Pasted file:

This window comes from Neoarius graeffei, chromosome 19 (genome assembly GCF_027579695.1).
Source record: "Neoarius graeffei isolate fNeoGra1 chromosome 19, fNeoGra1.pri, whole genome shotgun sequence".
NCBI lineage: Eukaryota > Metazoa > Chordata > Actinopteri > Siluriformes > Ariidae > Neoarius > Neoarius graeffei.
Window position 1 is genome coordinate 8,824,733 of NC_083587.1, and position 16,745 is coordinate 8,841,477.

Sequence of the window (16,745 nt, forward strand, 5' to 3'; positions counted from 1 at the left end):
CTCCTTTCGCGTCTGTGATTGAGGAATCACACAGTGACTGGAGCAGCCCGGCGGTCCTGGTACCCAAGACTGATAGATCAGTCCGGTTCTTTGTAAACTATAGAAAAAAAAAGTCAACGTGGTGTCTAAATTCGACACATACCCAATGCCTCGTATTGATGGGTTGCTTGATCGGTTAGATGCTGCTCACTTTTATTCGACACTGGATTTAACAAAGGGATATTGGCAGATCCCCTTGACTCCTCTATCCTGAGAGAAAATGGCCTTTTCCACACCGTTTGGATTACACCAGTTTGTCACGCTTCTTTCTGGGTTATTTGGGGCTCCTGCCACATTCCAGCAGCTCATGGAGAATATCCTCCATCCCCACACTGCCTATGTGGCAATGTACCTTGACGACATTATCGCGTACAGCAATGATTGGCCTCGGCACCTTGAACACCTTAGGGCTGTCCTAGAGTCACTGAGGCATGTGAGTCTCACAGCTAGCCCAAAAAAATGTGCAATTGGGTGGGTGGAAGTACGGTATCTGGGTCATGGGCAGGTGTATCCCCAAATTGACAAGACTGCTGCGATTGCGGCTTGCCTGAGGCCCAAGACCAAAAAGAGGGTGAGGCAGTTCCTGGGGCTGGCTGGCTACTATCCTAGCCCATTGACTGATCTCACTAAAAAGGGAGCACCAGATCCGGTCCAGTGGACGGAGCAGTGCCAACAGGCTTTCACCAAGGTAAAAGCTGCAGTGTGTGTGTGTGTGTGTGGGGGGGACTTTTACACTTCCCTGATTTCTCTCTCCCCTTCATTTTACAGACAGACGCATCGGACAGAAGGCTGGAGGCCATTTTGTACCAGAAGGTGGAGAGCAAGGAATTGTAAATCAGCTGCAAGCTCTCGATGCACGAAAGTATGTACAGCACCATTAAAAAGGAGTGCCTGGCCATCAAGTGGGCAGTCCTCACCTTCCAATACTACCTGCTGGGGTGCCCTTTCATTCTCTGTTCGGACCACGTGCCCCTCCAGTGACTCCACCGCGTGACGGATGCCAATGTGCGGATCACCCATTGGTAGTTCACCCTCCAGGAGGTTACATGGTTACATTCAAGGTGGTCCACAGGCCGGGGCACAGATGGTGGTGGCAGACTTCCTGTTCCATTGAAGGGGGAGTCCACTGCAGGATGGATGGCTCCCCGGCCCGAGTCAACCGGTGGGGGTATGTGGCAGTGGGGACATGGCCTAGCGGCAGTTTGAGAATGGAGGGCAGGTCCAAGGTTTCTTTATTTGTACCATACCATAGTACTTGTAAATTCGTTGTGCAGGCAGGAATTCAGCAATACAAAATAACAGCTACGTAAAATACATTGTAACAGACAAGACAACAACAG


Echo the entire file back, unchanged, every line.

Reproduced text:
This window comes from Neoarius graeffei, chromosome 19 (genome assembly GCF_027579695.1).
Source record: "Neoarius graeffei isolate fNeoGra1 chromosome 19, fNeoGra1.pri, whole genome shotgun sequence".
NCBI lineage: Eukaryota > Metazoa > Chordata > Actinopteri > Siluriformes > Ariidae > Neoarius > Neoarius graeffei.
Window position 1 is genome coordinate 8,824,733 of NC_083587.1, and position 16,745 is coordinate 8,841,477.

Sequence of the window (16,745 nt, forward strand, 5' to 3'; positions counted from 1 at the left end):
CTCCTTTCGCGTCTGTGATTGAGGAATCACACAGTGACTGGAGCAGCCCGGCGGTCCTGGTACCCAAGACTGATAGATCAGTCCGGTTCTTTGTAAACTATAGAAAAAAAAAGTCAACGTGGTGTCTAAATTCGACACATACCCAATGCCTCGTATTGATGGGTTGCTTGATCGGTTAGATGCTGCTCACTTTTATTCGACACTGGATTTAACAAAGGGATATTGGCAGATCCCCTTGACTCCTCTATCCTGAGAGAAAATGGCCTTTTCCACACCGTTTGGATTACACCAGTTTGTCACGCTTCTTTCTGGGTTATTTGGGGCTCCTGCCACATTCCAGCAGCTCATGGAGAATATCCTCCATCCCCACACTGCCTATGTGGCAATGTACCTTGACGACATTATCGCGTACAGCAATGATTGGCCTCGGCACCTTGAACACCTTAGGGCTGTCCTAGAGTCACTGAGGCATGTGAGTCTCACAGCTAGCCCAAAAAAATGTGCAATTGGGTGGGTGGAAGTACGGTATCTGGGTCATGGGCAGGTGTATCCCCAAATTGACAAGACTGCTGCGATTGCGGCTTGCCTGAGGCCCAAGACCAAAAAGAGGGTGAGGCAGTTCCTGGGGCTGGCTGGCTACTATCCTAGCCCATTGACTGATCTCACTAAAAAGGGAGCACCAGATCCGGTCCAGTGGACGGAGCAGTGCCAACAGGCTTTCACCAAGGTAAAAGCTGCAGTGTGTGTGTGTGTGTGTGGGGGGGACTTTTACACTTCCCTGATTTCTCTCTCCCCTTCATTTTACAGACAGACGCATCGGACAGAAGGCTGGAGGCCATTTTGTACCAGAAGGTGGAGAGCAAGGAATTGTAAATCAGCTGCAAGCTCTCGATGCACGAAAGTATGTACAGCACCATTAAAAAGGAGTGCCTGGCCATCAAGTGGGCAGTCCTCACCTTCCAATACTACCTGCTGGGGTGCCCTTTCATTCTCTGTTCGGACCACGTGCCCCTCCAGTGACTCCACCGCGTGACGGATGCCAATGTGCGGATCACCCATTGGTAGTTCACCCTCCAGGAGGTTACATGGTTACATTCAAGGTGGTCCACAGGCCGGGGCACAGATGGTGGTGGCAGACTTCCTGTTCCATTGAAGGGGGAGTCCACTGCAGGATGGATGGCTCCCCGGCCCGAGTCAACCGGTGGGGGTATGTGGCAGTGGGGACATGGCCTAGCGGCAGTTTGAGAATGGAGGGCAGGTCCAAGGTTTCTTTATTTGTACCATACCATAGTACTTGTAAATTCGTTGTGCAGGCAGGAATTCAGCAATACAAAATAACAGCTACGTAAAATACATTGTAACAGACAAGACAACAACAG